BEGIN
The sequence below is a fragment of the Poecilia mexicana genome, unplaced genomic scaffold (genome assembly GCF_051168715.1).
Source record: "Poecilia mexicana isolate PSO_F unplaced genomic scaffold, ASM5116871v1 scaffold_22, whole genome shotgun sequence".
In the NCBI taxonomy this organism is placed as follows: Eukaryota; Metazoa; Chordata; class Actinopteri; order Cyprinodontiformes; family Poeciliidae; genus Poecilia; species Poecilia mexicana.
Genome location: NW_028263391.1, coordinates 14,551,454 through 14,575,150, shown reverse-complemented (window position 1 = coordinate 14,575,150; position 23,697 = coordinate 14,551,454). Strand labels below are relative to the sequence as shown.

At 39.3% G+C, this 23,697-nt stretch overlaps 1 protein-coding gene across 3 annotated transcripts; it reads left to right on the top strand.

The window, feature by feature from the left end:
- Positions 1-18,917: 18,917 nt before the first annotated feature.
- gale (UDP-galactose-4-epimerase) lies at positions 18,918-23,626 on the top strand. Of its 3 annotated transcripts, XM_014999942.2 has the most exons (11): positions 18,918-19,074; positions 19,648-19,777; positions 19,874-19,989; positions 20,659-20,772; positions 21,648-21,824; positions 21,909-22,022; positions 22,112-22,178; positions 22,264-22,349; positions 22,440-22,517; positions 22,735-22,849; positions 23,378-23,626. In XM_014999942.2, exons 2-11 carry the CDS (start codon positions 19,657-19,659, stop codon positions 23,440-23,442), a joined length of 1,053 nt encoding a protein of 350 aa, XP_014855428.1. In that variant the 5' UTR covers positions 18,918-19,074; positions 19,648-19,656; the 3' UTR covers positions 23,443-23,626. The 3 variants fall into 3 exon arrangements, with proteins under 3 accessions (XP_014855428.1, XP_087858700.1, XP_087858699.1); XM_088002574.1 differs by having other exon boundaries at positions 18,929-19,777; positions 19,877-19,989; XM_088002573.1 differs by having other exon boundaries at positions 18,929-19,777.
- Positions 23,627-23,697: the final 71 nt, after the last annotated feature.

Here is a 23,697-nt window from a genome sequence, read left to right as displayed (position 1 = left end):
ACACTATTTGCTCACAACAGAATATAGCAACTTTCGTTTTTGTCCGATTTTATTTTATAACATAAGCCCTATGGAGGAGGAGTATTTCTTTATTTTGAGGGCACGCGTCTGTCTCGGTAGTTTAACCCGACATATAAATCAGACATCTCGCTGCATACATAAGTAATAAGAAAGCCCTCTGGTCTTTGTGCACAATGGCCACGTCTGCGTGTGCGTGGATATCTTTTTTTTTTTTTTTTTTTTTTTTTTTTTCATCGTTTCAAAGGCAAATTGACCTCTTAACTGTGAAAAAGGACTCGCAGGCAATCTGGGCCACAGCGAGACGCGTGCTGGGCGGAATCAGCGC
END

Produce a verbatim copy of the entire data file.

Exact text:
The sequence below is a fragment of the Poecilia mexicana genome, unplaced genomic scaffold (genome assembly GCF_051168715.1).
Source record: "Poecilia mexicana isolate PSO_F unplaced genomic scaffold, ASM5116871v1 scaffold_22, whole genome shotgun sequence".
In the NCBI taxonomy this organism is placed as follows: Eukaryota; Metazoa; Chordata; class Actinopteri; order Cyprinodontiformes; family Poeciliidae; genus Poecilia; species Poecilia mexicana.
Genome location: NW_028263391.1, coordinates 14,551,454 through 14,575,150, shown reverse-complemented (window position 1 = coordinate 14,575,150; position 23,697 = coordinate 14,551,454). Strand labels below are relative to the sequence as shown.

At 39.3% G+C, this 23,697-nt stretch overlaps 1 protein-coding gene across 3 annotated transcripts; it reads left to right on the top strand.

The window, feature by feature from the left end:
- Positions 1-18,917: 18,917 nt before the first annotated feature.
- gale (UDP-galactose-4-epimerase) lies at positions 18,918-23,626 on the top strand. Of its 3 annotated transcripts, XM_014999942.2 has the most exons (11): positions 18,918-19,074; positions 19,648-19,777; positions 19,874-19,989; positions 20,659-20,772; positions 21,648-21,824; positions 21,909-22,022; positions 22,112-22,178; positions 22,264-22,349; positions 22,440-22,517; positions 22,735-22,849; positions 23,378-23,626. In XM_014999942.2, exons 2-11 carry the CDS (start codon positions 19,657-19,659, stop codon positions 23,440-23,442), a joined length of 1,053 nt encoding a protein of 350 aa, XP_014855428.1. In that variant the 5' UTR covers positions 18,918-19,074; positions 19,648-19,656; the 3' UTR covers positions 23,443-23,626. The 3 variants fall into 3 exon arrangements, with proteins under 3 accessions (XP_014855428.1, XP_087858700.1, XP_087858699.1); XM_088002574.1 differs by having other exon boundaries at positions 18,929-19,777; positions 19,877-19,989; XM_088002573.1 differs by having other exon boundaries at positions 18,929-19,777.
- Positions 23,627-23,697: the final 71 nt, after the last annotated feature.

Here is a 23,697-nt window from a genome sequence, read left to right as displayed (position 1 = left end):
ACACTATTTGCTCACAACAGAATATAGCAACTTTCGTTTTTGTCCGATTTTATTTTATAACATAAGCCCTATGGAGGAGGAGTATTTCTTTATTTTGAGGGCACGCGTCTGTCTCGGTAGTTTAACCCGACATATAAATCAGACATCTCGCTGCATACATAAGTAATAAGAAAGCCCTCTGGTCTTTGTGCACAATGGCCACGTCTGCGTGTGCGTGGATATCTTTTTTTTTTTTTTTTTTTTTTTTTTTTTCATCGTTTCAAAGGCAAATTGACCTCTTAACTGTGAAAAAGGACTCGCAGGCAATCTGGGCCACAGCGAGACGCGTGCTGGGCGGAATCAGCGC